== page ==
Influenza Vaccines in Pregnancy Not Linked to Autism

influenza vaccine

influenza vaccine

 

Chicago Il Obstetrician and gynecologist Dr. Max Izbicki cares for pregnant women through all stages of pregnancy, delivery, and postpartum. Dr. Izbicki cares for women with low and high-risk pregnancies.

According to a study recently published in the Journal of the American Medical Association (JAMA) Pediatrics, receiving an influenza vaccine during pregnancy does not increase a child’s risk of autism. Researchers also found no increased risk among those women who received an influenza vaccine during pregnancy, particularly when the expectant mother received the vaccination during her second or third trimester. The study does present clinically insignificant data for higher risk when mothers received a flu vaccination during the first trimester, though researchers note that this may be attributable to chance.

The findings stem from an examination of data regarding a cohort of nearly 197,000 children born at Kaiser Permanente from the beginning of 2000 to the end of 2010. All children were born at 24 weeks gestation or later. After reviewing participant families’ medical records, which included maternal influenza and vaccination as well as autism spectrum disorder (ASD) diagnosis in their children, researchers recommended no change in existing recommendations that pregnant women receive the flu shot.

Because women in pregnancy are particularly vulnerable to infection, a flu shot during pregnancy is currently the recommendation of the Centers for Disease Control and Prevention, the Advisory Committee on Immunization Practices, and all relevant obstetric and pediatric medicine societies. However, more research will likely occur to further examine any increased risk during the crucial first trimester.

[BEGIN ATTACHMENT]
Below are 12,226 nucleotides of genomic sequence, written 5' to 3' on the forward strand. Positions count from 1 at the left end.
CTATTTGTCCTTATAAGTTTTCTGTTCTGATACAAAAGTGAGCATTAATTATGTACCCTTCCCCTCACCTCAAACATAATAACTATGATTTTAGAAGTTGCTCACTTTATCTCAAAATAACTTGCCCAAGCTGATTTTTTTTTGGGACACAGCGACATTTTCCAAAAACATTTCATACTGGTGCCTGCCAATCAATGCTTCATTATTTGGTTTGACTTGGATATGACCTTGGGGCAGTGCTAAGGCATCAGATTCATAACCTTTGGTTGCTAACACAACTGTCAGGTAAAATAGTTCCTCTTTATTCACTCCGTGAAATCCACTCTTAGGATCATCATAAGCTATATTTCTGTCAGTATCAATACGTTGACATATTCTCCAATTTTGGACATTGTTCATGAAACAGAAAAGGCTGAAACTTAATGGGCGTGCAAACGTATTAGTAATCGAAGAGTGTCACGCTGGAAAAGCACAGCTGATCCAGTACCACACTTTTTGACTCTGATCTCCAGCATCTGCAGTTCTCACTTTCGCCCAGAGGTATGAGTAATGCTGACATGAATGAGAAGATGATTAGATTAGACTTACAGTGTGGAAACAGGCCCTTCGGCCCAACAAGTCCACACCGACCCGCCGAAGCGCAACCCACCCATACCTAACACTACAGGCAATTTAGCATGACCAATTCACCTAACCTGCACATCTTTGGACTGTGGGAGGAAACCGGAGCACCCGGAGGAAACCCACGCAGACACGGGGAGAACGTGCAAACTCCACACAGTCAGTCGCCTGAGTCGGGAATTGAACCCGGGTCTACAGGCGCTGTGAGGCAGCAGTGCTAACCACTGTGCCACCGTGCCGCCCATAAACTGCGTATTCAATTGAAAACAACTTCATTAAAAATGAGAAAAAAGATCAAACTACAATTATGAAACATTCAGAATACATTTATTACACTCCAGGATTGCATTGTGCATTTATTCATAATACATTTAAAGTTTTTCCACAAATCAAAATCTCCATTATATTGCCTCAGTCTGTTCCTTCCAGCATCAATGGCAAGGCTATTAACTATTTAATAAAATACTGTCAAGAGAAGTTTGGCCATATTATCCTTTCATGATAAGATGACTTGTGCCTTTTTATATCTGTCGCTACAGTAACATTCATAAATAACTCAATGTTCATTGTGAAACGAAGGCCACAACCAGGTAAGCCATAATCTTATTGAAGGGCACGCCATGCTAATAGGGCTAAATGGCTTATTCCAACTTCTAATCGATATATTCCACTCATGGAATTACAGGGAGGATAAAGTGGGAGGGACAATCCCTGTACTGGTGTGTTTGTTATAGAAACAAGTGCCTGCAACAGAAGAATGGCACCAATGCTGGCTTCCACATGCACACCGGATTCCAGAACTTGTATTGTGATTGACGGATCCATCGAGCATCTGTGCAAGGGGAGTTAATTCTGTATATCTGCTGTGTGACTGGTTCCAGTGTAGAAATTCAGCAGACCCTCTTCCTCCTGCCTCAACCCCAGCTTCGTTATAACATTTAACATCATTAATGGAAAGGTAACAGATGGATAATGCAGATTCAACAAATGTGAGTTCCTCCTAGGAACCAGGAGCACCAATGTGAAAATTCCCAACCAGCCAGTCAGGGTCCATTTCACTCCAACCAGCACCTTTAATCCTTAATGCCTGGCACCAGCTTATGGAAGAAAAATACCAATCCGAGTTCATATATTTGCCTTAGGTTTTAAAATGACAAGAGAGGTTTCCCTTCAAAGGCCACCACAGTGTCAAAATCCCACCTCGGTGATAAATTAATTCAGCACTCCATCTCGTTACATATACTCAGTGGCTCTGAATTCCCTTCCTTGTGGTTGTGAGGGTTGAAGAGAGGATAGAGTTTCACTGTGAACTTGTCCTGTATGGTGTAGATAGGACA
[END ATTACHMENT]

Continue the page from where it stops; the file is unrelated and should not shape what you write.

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Vaginal Birth after Cesarean

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Dr. Max Izbicki Chicago, IL OB/GYN offers patient with a previous delivery by cesarian section the opportunity for a vaginal delivery. Vaginal birth after cesarean delivery, commonly referred to as VBAC, is a delivery option for patients who have had one prior c-section. Recently the technical terminology has changed a bit, referring to the labor process as TOLAC (trial of labor after cesarean), and successful completion of a vaginal delivery as VBAC. However, the term VBAC still tends to be the most widely used and understood abbreviation.

VBAC allows an option for experiencing a vaginal birth, and successful VBAC avoids additional abdominal surgery and provides a quicker post-partum recovery. For those planning large families, VBAC enables one to avoid multiple repeat c-sections and the associated surgical risks.

Who is a candidate for VBAC?

TOLAC is a reasonable option for many women who have undergone one previous low transverse cesarian. The term “low transverse” refers to how the incision was made on the uterus, not the skin. For patients interested in VBAC, your provider will request a copy of your prior operative report to confirm that the incision on your uterus is indeed, low transverse.

What are the risks of VBAC?

It is important to remember that both repeat cesarean delivery and VBAC have risks associated with them, and the highest risks are associated with a failed VBAC. Either of these may be associated with maternal hemorrhage, infection, and hysterectomy. However, the risk most commonly associated with VBAC is uterine rupture, meaning that during the labor process the uterus ruptures , or breaks open, on the prior uterine scar line. In rare instances uterine rupture may occur with a routine scheduled c-section. Uterine rupture is associated with both maternal and fetal complications. The risk of uterine rupture in a patient who has had one prior low transverse cesarean delivery undergoing TOLAC is 0.7-0.9%.

What is the success rate for VBAC?

For any woman considering VBAC, the indication for your prior c-section impacts the likelihood of successful VBAC. For example, a patient who had a prior c-section for arrested labor (ie the cervix stopped dilating or one reached 10 cm but pushed for a few hours without making progress), has the lowest likelihood of VBAC. On the other hand, someone who has had a prior successful vaginal delivery has the highest likelihood of success. The overall success rate for VBAC is 60-80%. There are a number of other factors that make a trial of labor after cesarian more or less likely to result in a successful VBAC. Women should only make the choice for a TOLAC after close consultation with a supportive obstetrician experienced with VBAC deliveries.